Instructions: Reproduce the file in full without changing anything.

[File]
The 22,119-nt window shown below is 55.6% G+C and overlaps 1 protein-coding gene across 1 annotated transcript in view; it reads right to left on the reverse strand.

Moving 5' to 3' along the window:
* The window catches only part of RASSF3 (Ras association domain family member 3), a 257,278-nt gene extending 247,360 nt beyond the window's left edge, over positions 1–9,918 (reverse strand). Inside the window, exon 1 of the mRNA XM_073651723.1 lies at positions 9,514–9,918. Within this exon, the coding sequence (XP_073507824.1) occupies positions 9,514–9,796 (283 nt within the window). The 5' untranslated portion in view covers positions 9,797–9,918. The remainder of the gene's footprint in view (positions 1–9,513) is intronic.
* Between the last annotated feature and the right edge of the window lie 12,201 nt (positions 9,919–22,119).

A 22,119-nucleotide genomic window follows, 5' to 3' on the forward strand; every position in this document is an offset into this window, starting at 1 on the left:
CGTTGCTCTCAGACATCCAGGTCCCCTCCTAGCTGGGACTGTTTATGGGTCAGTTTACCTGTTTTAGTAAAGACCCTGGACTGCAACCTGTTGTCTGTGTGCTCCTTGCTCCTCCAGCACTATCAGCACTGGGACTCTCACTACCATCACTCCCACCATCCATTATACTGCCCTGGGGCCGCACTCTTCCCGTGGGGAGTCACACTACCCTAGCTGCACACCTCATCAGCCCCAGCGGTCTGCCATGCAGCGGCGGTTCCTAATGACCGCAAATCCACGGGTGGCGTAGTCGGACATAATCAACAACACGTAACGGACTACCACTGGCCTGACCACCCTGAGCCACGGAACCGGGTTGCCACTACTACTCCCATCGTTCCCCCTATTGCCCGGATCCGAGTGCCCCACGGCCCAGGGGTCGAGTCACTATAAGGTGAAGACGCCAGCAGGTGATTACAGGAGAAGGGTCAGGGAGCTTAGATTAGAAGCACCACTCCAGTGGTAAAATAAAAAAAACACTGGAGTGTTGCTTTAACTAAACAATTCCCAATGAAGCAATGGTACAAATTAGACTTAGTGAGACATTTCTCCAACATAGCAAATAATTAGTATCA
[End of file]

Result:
The 22,119-nt window shown below is 55.6% G+C and overlaps 1 protein-coding gene across 1 annotated transcript in view; it reads right to left on the reverse strand.

Moving 5' to 3' along the window:
* The window catches only part of RASSF3 (Ras association domain family member 3), a 257,278-nt gene extending 247,360 nt beyond the window's left edge, over positions 1–9,918 (reverse strand). Inside the window, exon 1 of the mRNA XM_073651723.1 lies at positions 9,514–9,918. Within this exon, the coding sequence (XP_073507824.1) occupies positions 9,514–9,796 (283 nt within the window). The 5' untranslated portion in view covers positions 9,797–9,918. The remainder of the gene's footprint in view (positions 1–9,513) is intronic.
* Between the last annotated feature and the right edge of the window lie 12,201 nt (positions 9,919–22,119).

A 22,119-nucleotide genomic window follows, 5' to 3' on the forward strand; every position in this document is an offset into this window, starting at 1 on the left:
CGTTGCTCTCAGACATCCAGGTCCCCTCCTAGCTGGGACTGTTTATGGGTCAGTTTACCTGTTTTAGTAAAGACCCTGGACTGCAACCTGTTGTCTGTGTGCTCCTTGCTCCTCCAGCACTATCAGCACTGGGACTCTCACTACCATCACTCCCACCATCCATTATACTGCCCTGGGGCCGCACTCTTCCCGTGGGGAGTCACACTACCCTAGCTGCACACCTCATCAGCCCCAGCGGTCTGCCATGCAGCGGCGGTTCCTAATGACCGCAAATCCACGGGTGGCGTAGTCGGACATAATCAACAACACGTAACGGACTACCACTGGCCTGACCACCCTGAGCCACGGAACCGGGTTGCCACTACTACTCCCATCGTTCCCCCTATTGCCCGGATCCGAGTGCCCCACGGCCCAGGGGTCGAGTCACTATAAGGTGAAGACGCCAGCAGGTGATTACAGGAGAAGGGTCAGGGAGCTTAGATTAGAAGCACCACTCCAGTGGTAAAATAAAAAAAACACTGGAGTGTTGCTTTAACTAAACAATTCCCAATGAAGCAATGGTACAAATTAGACTTAGTGAGACATTTCTCCAACATAGCAAATAATTAGTATCA